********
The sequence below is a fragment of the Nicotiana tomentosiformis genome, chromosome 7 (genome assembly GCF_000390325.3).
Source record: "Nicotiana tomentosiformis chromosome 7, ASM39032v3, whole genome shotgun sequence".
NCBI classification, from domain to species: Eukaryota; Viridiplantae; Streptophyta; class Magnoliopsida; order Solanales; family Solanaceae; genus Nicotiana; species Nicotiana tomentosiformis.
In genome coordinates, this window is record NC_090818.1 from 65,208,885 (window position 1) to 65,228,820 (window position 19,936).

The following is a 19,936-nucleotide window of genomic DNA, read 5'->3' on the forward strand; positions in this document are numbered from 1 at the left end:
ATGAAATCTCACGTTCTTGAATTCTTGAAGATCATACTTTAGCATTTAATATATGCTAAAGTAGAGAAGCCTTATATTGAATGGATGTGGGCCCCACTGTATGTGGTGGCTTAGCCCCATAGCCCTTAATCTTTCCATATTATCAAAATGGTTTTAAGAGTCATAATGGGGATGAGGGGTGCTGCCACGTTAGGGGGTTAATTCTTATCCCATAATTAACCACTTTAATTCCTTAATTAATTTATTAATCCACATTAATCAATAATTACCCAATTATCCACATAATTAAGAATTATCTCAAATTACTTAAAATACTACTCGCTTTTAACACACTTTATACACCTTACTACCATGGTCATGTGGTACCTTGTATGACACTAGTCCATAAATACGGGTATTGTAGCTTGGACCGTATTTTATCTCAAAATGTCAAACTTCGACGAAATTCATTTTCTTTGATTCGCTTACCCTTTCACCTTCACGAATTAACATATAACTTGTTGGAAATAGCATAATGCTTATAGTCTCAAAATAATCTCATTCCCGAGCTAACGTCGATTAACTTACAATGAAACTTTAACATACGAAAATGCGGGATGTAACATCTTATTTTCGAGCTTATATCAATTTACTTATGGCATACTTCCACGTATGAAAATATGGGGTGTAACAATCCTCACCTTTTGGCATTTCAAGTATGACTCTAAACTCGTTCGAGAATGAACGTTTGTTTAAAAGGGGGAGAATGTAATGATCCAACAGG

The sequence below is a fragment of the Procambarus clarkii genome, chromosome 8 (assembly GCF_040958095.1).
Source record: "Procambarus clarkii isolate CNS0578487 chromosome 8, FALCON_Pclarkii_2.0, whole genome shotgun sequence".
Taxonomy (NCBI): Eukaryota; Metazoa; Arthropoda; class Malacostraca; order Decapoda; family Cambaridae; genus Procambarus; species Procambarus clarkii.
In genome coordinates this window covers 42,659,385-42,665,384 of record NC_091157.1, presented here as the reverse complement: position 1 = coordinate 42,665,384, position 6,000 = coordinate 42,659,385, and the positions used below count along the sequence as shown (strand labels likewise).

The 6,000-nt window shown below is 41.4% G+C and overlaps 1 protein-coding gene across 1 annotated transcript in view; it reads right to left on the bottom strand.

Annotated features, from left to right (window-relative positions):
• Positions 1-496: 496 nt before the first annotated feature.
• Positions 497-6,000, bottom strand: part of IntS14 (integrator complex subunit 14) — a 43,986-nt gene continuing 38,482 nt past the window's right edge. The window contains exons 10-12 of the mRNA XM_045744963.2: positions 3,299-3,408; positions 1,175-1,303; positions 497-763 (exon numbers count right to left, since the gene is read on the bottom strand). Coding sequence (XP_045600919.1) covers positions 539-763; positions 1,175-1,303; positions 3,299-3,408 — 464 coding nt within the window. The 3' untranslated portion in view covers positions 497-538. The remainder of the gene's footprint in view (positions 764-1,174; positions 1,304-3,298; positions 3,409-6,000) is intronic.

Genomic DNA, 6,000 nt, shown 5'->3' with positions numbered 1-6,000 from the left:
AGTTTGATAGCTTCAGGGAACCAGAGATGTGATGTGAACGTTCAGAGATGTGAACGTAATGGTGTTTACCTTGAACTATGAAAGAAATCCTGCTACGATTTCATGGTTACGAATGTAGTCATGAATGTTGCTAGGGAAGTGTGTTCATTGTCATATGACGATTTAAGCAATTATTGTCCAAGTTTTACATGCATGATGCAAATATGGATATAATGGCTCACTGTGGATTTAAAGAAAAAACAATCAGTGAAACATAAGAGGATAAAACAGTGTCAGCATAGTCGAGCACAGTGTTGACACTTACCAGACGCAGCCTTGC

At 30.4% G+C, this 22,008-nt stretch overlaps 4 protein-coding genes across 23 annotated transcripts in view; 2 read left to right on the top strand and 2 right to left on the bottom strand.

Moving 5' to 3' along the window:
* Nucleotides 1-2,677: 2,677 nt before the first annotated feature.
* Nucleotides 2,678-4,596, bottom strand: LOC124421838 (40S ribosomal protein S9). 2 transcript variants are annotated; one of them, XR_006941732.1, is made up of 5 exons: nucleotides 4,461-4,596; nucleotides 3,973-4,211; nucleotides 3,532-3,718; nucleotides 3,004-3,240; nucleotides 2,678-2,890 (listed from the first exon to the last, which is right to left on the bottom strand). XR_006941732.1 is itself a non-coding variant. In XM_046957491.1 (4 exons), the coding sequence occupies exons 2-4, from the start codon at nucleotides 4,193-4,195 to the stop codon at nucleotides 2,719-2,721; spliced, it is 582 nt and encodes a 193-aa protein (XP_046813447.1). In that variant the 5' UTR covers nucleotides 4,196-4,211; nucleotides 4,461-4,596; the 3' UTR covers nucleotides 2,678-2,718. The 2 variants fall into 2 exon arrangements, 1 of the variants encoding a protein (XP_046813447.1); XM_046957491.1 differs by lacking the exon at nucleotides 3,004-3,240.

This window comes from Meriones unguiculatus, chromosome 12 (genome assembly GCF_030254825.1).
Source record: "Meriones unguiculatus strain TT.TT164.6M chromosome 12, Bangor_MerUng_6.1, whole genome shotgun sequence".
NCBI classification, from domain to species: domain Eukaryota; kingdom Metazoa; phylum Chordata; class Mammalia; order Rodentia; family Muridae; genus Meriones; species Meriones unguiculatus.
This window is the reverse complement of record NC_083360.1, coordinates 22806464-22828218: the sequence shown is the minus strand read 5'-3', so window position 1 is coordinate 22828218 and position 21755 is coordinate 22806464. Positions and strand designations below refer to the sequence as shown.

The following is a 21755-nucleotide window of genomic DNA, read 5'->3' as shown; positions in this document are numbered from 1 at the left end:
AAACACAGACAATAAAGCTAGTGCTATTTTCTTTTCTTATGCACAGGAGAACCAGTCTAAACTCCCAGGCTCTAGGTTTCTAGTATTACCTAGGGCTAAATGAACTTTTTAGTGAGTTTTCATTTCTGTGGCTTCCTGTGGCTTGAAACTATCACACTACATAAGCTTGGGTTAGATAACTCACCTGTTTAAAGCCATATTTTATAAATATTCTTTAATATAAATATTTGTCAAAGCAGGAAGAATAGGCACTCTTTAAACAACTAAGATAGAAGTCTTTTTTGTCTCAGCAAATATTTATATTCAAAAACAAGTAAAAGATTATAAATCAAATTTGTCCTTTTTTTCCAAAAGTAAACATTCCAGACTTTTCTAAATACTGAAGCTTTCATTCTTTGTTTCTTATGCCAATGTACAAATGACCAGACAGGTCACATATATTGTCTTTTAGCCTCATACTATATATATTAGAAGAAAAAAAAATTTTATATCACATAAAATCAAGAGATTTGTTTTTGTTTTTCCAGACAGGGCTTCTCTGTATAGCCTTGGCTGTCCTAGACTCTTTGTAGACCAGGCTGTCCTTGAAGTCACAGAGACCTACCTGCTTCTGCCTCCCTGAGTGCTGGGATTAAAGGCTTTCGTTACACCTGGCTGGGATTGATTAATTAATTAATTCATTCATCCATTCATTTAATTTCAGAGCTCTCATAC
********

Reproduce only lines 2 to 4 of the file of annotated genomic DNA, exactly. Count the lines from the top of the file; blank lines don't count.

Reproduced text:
Source record: "Nicotiana tomentosiformis chromosome 7, ASM39032v3, whole genome shotgun sequence".
NCBI classification, from domain to species: Eukaryota; Viridiplantae; Streptophyta; class Magnoliopsida; order Solanales; family Solanaceae; genus Nicotiana; species Nicotiana tomentosiformis.
In genome coordinates, this window is record NC_090818.1 from 65,208,885 (window position 1) to 65,228,820 (window position 19,936).